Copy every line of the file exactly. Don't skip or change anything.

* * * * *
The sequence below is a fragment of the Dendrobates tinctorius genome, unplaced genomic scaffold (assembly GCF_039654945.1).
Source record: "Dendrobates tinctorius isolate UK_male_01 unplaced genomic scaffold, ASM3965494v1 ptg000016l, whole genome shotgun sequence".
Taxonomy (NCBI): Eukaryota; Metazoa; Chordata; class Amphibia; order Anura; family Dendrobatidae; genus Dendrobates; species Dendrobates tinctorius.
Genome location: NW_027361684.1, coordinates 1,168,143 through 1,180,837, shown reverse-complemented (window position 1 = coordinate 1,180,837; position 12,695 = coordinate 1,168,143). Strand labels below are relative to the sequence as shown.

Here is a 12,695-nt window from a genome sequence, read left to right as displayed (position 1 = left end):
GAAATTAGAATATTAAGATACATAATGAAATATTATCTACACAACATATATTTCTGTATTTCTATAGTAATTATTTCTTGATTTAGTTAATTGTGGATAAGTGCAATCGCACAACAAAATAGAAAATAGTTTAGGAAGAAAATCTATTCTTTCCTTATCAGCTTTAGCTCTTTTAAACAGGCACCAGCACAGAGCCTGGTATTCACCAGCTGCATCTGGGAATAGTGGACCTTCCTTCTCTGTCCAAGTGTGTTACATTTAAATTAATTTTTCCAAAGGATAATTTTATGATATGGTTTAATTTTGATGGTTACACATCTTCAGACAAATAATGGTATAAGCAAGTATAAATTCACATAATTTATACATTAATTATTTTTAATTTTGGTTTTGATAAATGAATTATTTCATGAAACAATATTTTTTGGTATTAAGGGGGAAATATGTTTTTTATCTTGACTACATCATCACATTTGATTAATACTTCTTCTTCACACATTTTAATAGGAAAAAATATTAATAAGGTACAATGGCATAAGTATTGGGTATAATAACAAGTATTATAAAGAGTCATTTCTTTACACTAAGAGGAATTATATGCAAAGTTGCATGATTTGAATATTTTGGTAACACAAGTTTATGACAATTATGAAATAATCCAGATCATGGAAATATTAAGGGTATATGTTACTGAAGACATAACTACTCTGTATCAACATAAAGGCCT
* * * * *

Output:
The sequence below is a fragment of the Dendrobates tinctorius genome, unplaced genomic scaffold (assembly GCF_039654945.1).
Source record: "Dendrobates tinctorius isolate UK_male_01 unplaced genomic scaffold, ASM3965494v1 ptg000016l, whole genome shotgun sequence".
Taxonomy (NCBI): Eukaryota; Metazoa; Chordata; class Amphibia; order Anura; family Dendrobatidae; genus Dendrobates; species Dendrobates tinctorius.
Genome location: NW_027361684.1, coordinates 1,168,143 through 1,180,837, shown reverse-complemented (window position 1 = coordinate 1,180,837; position 12,695 = coordinate 1,168,143). Strand labels below are relative to the sequence as shown.

Here is a 12,695-nt window from a genome sequence, read left to right as displayed (position 1 = left end):
GAAATTAGAATATTAAGATACATAATGAAATATTATCTACACAACATATATTTCTGTATTTCTATAGTAATTATTTCTTGATTTAGTTAATTGTGGATAAGTGCAATCGCACAACAAAATAGAAAATAGTTTAGGAAGAAAATCTATTCTTTCCTTATCAGCTTTAGCTCTTTTAAACAGGCACCAGCACAGAGCCTGGTATTCACCAGCTGCATCTGGGAATAGTGGACCTTCCTTCTCTGTCCAAGTGTGTTACATTTAAATTAATTTTTCCAAAGGATAATTTTATGATATGGTTTAATTTTGATGGTTACACATCTTCAGACAAATAATGGTATAAGCAAGTATAAATTCACATAATTTATACATTAATTATTTTTAATTTTGGTTTTGATAAATGAATTATTTCATGAAACAATATTTTTTGGTATTAAGGGGGAAATATGTTTTTTATCTTGACTACATCATCACATTTGATTAATACTTCTTCTTCACACATTTTAATAGGAAAAAATATTAATAAGGTACAATGGCATAAGTATTGGGTATAATAACAAGTATTATAAAGAGTCATTTCTTTACACTAAGAGGAATTATATGCAAAGTTGCATGATTTGAATATTTTGGTAACACAAGTTTATGACAATTATGAAATAATCCAGATCATGGAAATATTAAGGGTATATGTTACTGAAGACATAACTACTCTGTATCAACATAAAGGCCT